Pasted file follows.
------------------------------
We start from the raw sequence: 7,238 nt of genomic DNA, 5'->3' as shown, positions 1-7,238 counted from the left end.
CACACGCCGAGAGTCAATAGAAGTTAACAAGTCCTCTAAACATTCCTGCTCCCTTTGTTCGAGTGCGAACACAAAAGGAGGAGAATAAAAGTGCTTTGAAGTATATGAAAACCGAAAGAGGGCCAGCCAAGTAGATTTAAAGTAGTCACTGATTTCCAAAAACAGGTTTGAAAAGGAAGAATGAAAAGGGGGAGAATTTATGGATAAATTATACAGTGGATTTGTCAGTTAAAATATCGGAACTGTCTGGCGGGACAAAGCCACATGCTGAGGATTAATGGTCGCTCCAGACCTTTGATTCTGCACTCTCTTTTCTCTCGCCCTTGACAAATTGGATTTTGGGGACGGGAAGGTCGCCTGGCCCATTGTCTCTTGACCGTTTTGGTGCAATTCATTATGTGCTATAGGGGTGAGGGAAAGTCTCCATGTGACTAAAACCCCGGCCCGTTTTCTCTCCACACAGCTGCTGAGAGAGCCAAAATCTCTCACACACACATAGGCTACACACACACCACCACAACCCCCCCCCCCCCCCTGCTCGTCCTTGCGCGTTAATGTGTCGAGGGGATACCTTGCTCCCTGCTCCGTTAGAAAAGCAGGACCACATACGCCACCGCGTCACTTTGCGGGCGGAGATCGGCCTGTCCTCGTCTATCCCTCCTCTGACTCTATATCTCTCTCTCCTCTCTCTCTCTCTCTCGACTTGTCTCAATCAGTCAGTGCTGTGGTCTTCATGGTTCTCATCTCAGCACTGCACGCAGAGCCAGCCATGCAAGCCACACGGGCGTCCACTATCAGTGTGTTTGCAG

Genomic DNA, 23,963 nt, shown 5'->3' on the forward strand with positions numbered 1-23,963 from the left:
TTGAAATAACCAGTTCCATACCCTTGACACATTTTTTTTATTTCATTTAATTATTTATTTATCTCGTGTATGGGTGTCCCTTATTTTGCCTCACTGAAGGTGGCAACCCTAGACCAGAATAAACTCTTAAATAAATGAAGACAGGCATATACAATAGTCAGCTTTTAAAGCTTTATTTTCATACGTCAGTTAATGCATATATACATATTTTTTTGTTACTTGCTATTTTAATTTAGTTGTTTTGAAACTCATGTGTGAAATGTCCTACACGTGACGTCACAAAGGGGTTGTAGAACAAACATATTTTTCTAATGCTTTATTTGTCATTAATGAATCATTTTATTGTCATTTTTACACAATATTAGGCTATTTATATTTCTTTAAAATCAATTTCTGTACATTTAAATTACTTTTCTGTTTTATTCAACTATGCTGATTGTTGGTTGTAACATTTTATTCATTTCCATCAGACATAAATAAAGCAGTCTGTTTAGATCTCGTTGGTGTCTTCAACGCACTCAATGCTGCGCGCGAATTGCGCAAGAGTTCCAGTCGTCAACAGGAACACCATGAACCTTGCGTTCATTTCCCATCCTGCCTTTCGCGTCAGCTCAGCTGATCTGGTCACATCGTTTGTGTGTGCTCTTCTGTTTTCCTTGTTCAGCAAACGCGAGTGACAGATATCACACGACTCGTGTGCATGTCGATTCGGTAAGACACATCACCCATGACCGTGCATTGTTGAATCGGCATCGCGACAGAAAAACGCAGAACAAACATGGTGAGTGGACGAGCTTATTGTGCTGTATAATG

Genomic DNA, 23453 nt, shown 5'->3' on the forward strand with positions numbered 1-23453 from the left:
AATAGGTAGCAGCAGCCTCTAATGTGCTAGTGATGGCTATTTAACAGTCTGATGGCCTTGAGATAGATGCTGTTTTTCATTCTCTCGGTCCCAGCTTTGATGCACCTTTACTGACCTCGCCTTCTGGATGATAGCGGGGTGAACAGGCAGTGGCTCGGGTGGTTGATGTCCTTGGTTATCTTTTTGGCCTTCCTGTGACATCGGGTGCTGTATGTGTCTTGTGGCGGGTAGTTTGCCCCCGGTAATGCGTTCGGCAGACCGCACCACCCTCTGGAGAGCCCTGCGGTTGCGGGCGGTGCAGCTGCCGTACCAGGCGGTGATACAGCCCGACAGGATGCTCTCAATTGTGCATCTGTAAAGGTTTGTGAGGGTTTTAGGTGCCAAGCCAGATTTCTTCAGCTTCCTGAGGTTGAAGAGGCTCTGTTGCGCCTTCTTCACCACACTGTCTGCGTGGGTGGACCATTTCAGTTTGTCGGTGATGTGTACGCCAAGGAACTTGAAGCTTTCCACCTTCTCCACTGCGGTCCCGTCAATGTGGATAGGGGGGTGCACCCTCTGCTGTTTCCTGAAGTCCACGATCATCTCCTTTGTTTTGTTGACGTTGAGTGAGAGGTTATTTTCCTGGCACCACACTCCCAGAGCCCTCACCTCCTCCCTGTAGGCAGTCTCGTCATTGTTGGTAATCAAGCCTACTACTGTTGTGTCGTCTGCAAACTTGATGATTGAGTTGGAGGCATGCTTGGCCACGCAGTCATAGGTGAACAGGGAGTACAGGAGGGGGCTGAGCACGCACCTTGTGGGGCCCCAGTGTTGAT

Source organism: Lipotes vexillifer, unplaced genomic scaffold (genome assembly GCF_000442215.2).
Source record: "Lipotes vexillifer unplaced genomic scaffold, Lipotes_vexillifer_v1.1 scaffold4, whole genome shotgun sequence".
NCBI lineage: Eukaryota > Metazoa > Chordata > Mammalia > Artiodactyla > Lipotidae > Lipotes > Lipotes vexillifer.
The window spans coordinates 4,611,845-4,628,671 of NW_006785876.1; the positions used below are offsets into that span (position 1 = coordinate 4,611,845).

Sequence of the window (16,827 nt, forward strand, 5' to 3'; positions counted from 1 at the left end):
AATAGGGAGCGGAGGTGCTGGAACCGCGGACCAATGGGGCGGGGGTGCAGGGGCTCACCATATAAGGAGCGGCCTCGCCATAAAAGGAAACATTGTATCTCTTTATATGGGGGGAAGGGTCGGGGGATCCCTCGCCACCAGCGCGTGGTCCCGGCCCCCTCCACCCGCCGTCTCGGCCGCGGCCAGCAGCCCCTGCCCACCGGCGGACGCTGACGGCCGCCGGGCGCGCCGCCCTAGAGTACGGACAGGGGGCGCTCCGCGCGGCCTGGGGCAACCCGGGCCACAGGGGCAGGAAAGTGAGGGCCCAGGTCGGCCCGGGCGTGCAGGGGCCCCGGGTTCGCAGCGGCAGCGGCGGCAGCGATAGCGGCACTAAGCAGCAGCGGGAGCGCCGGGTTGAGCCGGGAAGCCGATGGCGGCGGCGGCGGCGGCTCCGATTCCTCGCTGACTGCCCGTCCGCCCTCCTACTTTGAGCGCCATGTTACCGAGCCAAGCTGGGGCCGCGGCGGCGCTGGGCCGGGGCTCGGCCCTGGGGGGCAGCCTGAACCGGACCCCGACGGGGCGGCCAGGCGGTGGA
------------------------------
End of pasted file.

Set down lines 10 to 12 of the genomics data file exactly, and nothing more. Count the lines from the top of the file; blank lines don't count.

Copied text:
The window spans coordinates 4,611,845-4,628,671 of NW_006785876.1; the positions used below are offsets into that span (position 1 = coordinate 4,611,845).

Sequence of the window (16,827 nt, forward strand, 5' to 3'; positions counted from 1 at the left end):
AATAGGGAGCGGAGGTGCTGGAACCGCGGACCAATGGGGCGGGGGTGCAGGGGCTCACCATATAAGGAGCGGCCTCGCCATAAAAGGAAACATTGTATCTCTTTATATGGGGGGAAGGGTCGGGGGATCCCTCGCCACCAGCGCGTGGTCCCGGCCCCCTCCACCCGCCGTCTCGGCCGCGGCCAGCAGCCCCTGCCCACCGGCGGACGCTGACGGCCGCCGGGCGCGCCGCCCTAGAGTACGGACAGGGGGCGCTCCGCGCGGCCTGGGGCAACCCGGGCCACAGGGGCAGGAAAGTGAGGGCCCAGGTCGGCCCGGGCGTGCAGGGGCCCCGGGTTCGCAGCGGCAGCGGCGGCAGCGATAGCGGCACTAAGCAGCAGCGGGAGCGCCGGGTTGAGCCGGGAAGCCGATGGCGGCGGCGGCGGCGGCTCCGATTCCTCGCTGACTGCCCGTCCGCCCTCCTACTTTGAGCGCCATGTTACCGAGCCAAGCTGGGGCCGCGGCGGCGCTGGGCCGGGGCTCGGCCCTGGGGGGCAGCCTGAACCGGACCCCGACGGGGCGGCCAGGCGGTGGA